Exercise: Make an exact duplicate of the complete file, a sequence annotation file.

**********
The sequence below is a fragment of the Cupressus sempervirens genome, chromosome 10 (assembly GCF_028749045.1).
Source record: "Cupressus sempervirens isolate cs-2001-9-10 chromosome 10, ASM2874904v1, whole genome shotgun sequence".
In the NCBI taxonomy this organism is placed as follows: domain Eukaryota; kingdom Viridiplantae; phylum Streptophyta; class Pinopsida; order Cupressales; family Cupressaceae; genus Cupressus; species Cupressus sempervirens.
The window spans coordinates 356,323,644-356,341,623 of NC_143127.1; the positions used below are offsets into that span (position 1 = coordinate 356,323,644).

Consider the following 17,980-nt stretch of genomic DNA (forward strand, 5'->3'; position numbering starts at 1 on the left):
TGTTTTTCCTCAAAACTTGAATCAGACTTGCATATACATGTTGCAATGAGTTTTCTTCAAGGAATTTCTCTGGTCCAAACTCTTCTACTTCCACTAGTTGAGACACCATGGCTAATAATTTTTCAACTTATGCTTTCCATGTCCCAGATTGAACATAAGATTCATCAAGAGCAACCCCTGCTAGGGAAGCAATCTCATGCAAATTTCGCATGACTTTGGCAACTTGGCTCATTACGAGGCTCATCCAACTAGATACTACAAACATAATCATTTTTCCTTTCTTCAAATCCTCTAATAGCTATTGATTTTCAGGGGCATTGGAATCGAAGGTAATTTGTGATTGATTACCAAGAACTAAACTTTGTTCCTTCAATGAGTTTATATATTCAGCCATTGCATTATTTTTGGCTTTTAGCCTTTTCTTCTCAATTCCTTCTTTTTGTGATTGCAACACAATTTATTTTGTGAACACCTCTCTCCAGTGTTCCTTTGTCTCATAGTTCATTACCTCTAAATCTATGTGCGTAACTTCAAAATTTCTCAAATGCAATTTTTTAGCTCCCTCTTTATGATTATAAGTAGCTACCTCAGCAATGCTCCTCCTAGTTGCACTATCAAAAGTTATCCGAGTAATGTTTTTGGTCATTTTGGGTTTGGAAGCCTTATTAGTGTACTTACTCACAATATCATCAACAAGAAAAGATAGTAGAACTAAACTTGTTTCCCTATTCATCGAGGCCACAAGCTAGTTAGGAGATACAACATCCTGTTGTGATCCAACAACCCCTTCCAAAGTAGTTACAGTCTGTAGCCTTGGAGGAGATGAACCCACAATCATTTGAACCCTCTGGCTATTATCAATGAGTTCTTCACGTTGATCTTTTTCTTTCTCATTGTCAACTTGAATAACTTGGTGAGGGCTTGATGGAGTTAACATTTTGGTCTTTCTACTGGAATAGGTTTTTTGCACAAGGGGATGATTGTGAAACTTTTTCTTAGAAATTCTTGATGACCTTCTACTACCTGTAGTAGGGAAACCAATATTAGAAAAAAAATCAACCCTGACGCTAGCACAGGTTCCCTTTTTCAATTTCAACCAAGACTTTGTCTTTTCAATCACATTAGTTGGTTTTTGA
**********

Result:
The sequence below is a fragment of the Cupressus sempervirens genome, chromosome 10 (assembly GCF_028749045.1).
Source record: "Cupressus sempervirens isolate cs-2001-9-10 chromosome 10, ASM2874904v1, whole genome shotgun sequence".
In the NCBI taxonomy this organism is placed as follows: domain Eukaryota; kingdom Viridiplantae; phylum Streptophyta; class Pinopsida; order Cupressales; family Cupressaceae; genus Cupressus; species Cupressus sempervirens.
The window spans coordinates 356,323,644-356,341,623 of NC_143127.1; the positions used below are offsets into that span (position 1 = coordinate 356,323,644).

Consider the following 17,980-nt stretch of genomic DNA (forward strand, 5'->3'; position numbering starts at 1 on the left):
TGTTTTTCCTCAAAACTTGAATCAGACTTGCATATACATGTTGCAATGAGTTTTCTTCAAGGAATTTCTCTGGTCCAAACTCTTCTACTTCCACTAGTTGAGACACCATGGCTAATAATTTTTCAACTTATGCTTTCCATGTCCCAGATTGAACATAAGATTCATCAAGAGCAACCCCTGCTAGGGAAGCAATCTCATGCAAATTTCGCATGACTTTGGCAACTTGGCTCATTACGAGGCTCATCCAACTAGATACTACAAACATAATCATTTTTCCTTTCTTCAAATCCTCTAATAGCTATTGATTTTCAGGGGCATTGGAATCGAAGGTAATTTGTGATTGATTACCAAGAACTAAACTTTGTTCCTTCAATGAGTTTATATATTCAGCCATTGCATTATTTTTGGCTTTTAGCCTTTTCTTCTCAATTCCTTCTTTTTGTGATTGCAACACAATTTATTTTGTGAACACCTCTCTCCAGTGTTCCTTTGTCTCATAGTTCATTACCTCTAAATCTATGTGCGTAACTTCAAAATTTCTCAAATGCAATTTTTTAGCTCCCTCTTTATGATTATAAGTAGCTACCTCAGCAATGCTCCTCCTAGTTGCACTATCAAAAGTTATCCGAGTAATGTTTTTGGTCATTTTGGGTTTGGAAGCCTTATTAGTGTACTTACTCACAATATCATCAACAAGAAAAGATAGTAGAACTAAACTTGTTTCCCTATTCATCGAGGCCACAAGCTAGTTAGGAGATACAACATCCTGTTGTGATCCAACAACCCCTTCCAAAGTAGTTACAGTCTGTAGCCTTGGAGGAGATGAACCCACAATCATTTGAACCCTCTGGCTATTATCAATGAGTTCTTCACGTTGATCTTTTTCTTTCTCATTGTCAACTTGAATAACTTGGTGAGGGCTTGATGGAGTTAACATTTTGGTCTTTCTACTGGAATAGGTTTTTTGCACAAGGGGATGATTGTGAAACTTTTTCTTAGAAATTCTTGATGACCTTCTACTACCTGTAGTAGGGAAACCAATATTAGAAAAAAAATCAACCCTGACGCTAGCACAGGTTCCCTTTTTCAATTTCAACCAAGACTTTGTCTTTTCAATCACATTAGTTGGTTTTTGA